Another week of unworkable soils, another reversal of tillage plans. The hope of getting our small amount of remaining winter wheat planted has been abandoned.

Last week I mentioned that we were happy enough to sow the wheat seed and take the eventual crop as arable silage if the grain was not mature enough to harvest.

However, I have been advised that it is possible that at this late stage the winter wheat may not set seed at all, and we would just be left with an inferior grass type silage.

The safer option, which we have decided to follow, is to sow the remaining land in spring barley. Even if we don’t get to sow the spring barley until 1 May, we can still be confident of getting a crop that’s usable as either arable silage or as usable grain and straw.

We have been assured of being supplied with the small amount of spring barley seed we need, so we will go ahead on that basis.

Meanwhile, we have taken delivery of the seed for the spring beans and the gluten free oats is ready to be planted – all we need is the weather.

Earlier this week, we tentatively began putting some of the lightest stores out for grazing by day. Not surprisingly, the first paddock looked a bit of a mess, as the young cattle got used to being out of doors for the first time. They settled down, and damage was limited after that, though they willingly came in for their evening silage.

Tractor troubles

Our reconditioned slurry agitator is working fine, but we are using the same tractor for agitating the slurry as we have on the diet feeder. It has given us good service, but is now 20 years old.

Mechanically it seems fine, and the amount of heavy work it does is very small, so of course the temptation is to keep it. However, it has started having problems that are difficult to diagnose.

The latest is a fraying wire that caused a short that meant the PTO wouldn’t work. When we couldn’t work out what was wrong, our local main dealer from whom we bought the tractor came out, diagnosed the fault via his computer and we were up and running again.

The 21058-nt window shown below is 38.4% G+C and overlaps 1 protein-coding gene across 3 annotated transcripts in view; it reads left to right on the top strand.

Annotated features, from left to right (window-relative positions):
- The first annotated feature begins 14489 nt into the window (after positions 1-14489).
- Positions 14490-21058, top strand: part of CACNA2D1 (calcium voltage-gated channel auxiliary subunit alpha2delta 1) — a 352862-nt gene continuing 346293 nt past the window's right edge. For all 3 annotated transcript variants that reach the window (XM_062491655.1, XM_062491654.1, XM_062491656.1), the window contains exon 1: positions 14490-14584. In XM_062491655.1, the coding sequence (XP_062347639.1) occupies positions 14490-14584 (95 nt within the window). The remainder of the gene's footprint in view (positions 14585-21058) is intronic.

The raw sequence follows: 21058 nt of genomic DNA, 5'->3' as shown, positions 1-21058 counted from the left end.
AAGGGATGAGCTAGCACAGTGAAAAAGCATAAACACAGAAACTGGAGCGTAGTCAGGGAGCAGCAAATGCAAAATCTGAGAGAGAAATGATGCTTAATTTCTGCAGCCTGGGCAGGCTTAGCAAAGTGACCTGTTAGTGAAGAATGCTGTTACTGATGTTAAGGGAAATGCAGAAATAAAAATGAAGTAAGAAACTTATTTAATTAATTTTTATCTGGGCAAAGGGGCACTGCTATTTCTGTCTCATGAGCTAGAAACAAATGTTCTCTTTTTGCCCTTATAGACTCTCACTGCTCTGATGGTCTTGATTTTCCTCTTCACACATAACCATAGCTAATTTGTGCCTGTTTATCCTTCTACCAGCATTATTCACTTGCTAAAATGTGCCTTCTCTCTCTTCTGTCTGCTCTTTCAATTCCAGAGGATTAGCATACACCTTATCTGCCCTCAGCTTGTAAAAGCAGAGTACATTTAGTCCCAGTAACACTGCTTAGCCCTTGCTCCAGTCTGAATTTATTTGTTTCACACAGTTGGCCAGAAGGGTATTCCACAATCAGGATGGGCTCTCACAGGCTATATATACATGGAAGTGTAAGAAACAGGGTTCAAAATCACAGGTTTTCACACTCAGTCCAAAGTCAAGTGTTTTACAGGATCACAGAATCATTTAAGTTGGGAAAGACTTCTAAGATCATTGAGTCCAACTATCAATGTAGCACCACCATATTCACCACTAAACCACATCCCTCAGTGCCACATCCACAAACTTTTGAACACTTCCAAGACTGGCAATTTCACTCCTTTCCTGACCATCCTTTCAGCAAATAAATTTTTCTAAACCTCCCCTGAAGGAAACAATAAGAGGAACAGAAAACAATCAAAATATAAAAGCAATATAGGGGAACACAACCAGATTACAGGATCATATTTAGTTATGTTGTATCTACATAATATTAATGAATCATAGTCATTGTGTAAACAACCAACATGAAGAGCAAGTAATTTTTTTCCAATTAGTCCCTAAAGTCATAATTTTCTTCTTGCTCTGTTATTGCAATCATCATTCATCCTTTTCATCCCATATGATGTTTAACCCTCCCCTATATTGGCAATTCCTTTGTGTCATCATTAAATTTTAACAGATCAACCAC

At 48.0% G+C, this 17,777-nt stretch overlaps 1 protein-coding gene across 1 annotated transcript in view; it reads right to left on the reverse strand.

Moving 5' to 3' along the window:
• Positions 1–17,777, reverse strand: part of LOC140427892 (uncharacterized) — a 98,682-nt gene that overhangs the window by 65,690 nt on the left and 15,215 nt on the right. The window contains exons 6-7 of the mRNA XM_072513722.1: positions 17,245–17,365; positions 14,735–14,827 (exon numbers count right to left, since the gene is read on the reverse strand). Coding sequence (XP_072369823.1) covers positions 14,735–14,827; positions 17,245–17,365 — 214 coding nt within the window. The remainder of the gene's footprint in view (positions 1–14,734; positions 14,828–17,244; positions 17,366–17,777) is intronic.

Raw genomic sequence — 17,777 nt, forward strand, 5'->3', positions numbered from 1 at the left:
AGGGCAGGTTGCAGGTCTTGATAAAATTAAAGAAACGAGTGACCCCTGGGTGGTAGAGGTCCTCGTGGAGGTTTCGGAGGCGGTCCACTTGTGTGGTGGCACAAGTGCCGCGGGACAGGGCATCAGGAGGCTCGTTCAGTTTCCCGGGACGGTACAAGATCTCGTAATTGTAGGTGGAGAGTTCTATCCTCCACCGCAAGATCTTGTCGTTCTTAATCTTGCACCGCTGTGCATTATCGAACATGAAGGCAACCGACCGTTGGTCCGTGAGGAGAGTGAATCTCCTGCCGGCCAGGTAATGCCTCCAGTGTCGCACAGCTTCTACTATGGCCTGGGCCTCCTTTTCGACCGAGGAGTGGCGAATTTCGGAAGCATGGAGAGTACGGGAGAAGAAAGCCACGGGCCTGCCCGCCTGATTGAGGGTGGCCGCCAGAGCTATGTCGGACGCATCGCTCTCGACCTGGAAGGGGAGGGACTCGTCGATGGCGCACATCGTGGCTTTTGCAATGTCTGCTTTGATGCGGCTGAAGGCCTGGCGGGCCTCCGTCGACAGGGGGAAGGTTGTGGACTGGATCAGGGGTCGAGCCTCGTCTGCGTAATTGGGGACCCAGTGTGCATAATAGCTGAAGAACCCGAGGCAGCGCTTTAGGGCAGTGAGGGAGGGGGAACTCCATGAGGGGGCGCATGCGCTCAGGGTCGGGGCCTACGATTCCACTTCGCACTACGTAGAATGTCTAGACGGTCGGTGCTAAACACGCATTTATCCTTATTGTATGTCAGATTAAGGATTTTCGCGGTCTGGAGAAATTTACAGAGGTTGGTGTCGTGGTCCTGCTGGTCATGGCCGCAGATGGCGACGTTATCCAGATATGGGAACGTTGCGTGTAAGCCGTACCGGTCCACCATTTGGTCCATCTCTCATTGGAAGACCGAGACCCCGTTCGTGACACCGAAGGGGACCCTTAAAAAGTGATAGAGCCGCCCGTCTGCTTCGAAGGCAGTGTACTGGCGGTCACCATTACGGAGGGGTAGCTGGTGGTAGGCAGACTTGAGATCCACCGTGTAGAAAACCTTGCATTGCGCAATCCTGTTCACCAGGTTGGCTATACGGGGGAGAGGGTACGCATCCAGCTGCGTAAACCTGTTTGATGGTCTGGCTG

Should we replace it? In agricultural machinery, reliability is everything. At the same time, in an emergency we can fill in with a substitute tractor, so inevitably the answer will be “let’s wait and see how the cattle perform over the main spring/early summer period and then we will make a decision.”

Last week I mentioned we were apprehensive with the threatened move downwards in cattle prices. This week the drop seems to have arrived.

I don’t think I ever remember beef prices declining at this time of the year. It seems amazing that with extra wintering costs every week, prices should uniquely in Ireland go into reverse.

I am told it’s because of extra de-stocking of dairy cows caused by the implementation of the nitrate stocking rate restrictions.

If so, the Minister should at least call in the meat factories and ask for an explanation. In the meantime we will have little option but to continue selling beef as they become fit.


The 2024 BISS scheme has opened up. We have received the breakdown of the payments received for 2023. Between the straw incorporation scheme and the protein aid, the total is a bit better than I expected but still below the year before.

With the closing date of 15 May, there is time to wait for official clarification of what is on offer in the straw incorporation scheme and the protein aid payment before committing ourselves fully, but unless something unexpected emerges, we can budget for another reduction in what is already a difficult year.